Someday soon, I'll try to explain what happened at the cloister. I feel an especial debt to those readers who held on to this blog long after I let it go, and loved it in a way that I could feel across miles and even years. Cara Mia is the first who comes to mind. Cara Mia read this blog when it seemed no one else did, and she asked me politely, but repeatedly, to write more.

Jonathan Gold, my hero.

Oh God, now I'm namedropping. Matt Welch, my longtime friend and writing inspiration. Tony. My brother, Ben Sullivan. My sister, Maggie Sullivan. My best friend, Debbie Beukema. Laurie Ochoa. Emmanuelle Richard.

I am so blessed—god! Yes, I can say it—I am blessed, and I thank you, God (or whatever You is), and all the good souls who have loved me, helped me, taught me, and inspired me by just being themselves.

There are so, so many people I owe. And I know you know what I mean, because there are so many people you owe, right?

I'm glad we're together in this, owing them so much more than we can give.

And I owe you too, you know. 

Pizza,
Kate





Sunday, April 15, 2012

Greetings, Sons of Sniglets:

Been watching more "CHiPS" lately than one usually does. (Which one should do from time to time.)

One of the great discoveries on offer is that just about the entire show was shot on the same three-quarter-mile stretch of the secret 2 Freeway, between Glendale and Flintridge/La Cañada.



Rollin' 2 style

At least for the first season, every episode features the exact same landscape, continually presented as if it were a different part of the vast L.A. freeway system. It's really something special.
 Anyone living outside L.A. would think L.A.'s freeways were wide and rural and barely used, and nowhere near the center of the city.

"CHiPS"'s groundbreaking shin-cam 


The 2 Freeway has been my favorite freeway for some time now, because it is so elevated it makes your ears pop, and it overlooks fog-nestled foothills and approaches august mountains that evoke Olympus and Middle Earth. It is much wider than it really needs to be, which means it is never crowded (except nearing the southern end, where it dumps into Echo Park). Something about the freeway's elevation, its isolation, and the quality of its surface creates a sense of quiet inside your car. There's muffled peace stuffing your ears as you climb higher, higher, toward what becomes Angeles National Forest. The 2 turns into Angeles Crest Highway and leads to the snow. Maybe that's also why I love it. It is a freeway that leads to trees. It also leads to the stars.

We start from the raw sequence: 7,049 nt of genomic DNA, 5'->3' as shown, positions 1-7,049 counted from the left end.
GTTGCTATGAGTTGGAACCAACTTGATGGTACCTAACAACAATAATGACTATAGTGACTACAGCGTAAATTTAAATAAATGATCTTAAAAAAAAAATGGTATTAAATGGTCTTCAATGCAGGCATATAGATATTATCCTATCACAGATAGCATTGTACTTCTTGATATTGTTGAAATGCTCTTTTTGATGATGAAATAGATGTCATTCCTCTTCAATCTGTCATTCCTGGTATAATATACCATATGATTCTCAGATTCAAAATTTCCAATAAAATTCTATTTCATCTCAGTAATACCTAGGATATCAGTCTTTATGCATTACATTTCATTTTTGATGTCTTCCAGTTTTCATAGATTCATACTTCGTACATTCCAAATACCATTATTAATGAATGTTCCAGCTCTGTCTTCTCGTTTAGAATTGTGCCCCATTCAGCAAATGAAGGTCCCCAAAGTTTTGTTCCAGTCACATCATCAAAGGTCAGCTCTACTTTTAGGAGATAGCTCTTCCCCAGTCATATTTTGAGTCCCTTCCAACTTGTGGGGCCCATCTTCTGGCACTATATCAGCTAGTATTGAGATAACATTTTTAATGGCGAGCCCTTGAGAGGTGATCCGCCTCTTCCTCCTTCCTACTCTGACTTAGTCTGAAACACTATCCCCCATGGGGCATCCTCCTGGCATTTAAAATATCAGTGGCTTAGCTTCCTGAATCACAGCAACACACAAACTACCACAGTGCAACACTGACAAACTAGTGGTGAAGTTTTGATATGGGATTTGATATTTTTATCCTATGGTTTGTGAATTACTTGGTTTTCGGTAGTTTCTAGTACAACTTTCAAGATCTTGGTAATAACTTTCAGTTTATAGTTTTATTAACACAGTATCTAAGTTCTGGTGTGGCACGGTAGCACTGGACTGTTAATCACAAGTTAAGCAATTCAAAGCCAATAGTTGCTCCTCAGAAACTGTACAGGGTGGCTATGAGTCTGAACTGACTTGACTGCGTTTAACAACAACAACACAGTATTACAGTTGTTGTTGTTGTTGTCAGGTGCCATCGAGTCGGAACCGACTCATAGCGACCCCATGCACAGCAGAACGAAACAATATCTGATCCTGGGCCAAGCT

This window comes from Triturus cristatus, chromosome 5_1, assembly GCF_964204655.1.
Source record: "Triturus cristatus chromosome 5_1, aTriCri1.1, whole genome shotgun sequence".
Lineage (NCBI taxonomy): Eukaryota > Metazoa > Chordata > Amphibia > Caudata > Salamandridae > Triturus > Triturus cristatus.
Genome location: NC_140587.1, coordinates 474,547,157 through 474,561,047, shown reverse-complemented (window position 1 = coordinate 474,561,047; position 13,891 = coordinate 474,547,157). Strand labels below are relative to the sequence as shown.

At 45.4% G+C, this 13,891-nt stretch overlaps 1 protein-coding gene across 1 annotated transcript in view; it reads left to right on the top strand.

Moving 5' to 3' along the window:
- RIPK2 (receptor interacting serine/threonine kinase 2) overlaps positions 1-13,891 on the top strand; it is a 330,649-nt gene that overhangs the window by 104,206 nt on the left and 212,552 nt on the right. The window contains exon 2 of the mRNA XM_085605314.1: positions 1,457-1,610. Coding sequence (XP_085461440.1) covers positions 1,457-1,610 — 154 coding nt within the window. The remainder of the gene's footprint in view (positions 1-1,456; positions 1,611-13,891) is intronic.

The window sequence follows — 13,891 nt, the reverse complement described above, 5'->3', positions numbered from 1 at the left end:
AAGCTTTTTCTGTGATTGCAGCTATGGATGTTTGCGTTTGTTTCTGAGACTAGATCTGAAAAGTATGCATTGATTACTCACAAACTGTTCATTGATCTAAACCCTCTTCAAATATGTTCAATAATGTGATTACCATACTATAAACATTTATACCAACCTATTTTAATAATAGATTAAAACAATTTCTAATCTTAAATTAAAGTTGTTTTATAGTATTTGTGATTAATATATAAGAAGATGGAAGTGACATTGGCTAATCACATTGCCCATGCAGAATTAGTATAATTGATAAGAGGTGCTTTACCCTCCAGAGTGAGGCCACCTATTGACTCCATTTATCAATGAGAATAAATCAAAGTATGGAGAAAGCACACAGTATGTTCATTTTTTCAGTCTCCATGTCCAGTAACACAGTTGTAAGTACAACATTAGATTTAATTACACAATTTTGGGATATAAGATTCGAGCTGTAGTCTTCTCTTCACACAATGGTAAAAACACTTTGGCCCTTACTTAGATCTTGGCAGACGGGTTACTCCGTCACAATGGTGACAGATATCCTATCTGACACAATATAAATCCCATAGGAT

Drive with me to heaven, won't you?
The 2 Freeway is the road you must take to reach Mt. Wilson Observatory, where Edwin Hubble discovered that other galaxies exist outside our Milky Way. Just off the 2 Freeway, Edwin Hubble discovered evidence that our universe is expanding, supporting the ideas of Jesuit priest and astronomer Georges Lemaître, who first posited the Primordial Atom, or Big Bang Theory.

Just off the 2 Freeway, Albert Einstein's life was forever changed.

In the years leading up to that singular day in 1933, Einstein had been somewhat resistant to Lemaître's work. Lemaître was a younger man, a student of Einstein's theory of relativity. And he was an upstart, in a sense, attempting to use Einstein's foundation to create his own, very different and totally wild explanation for the formation of the universe. He described his origin theory as a "Cosmic Egg exploding at the moment of the creation."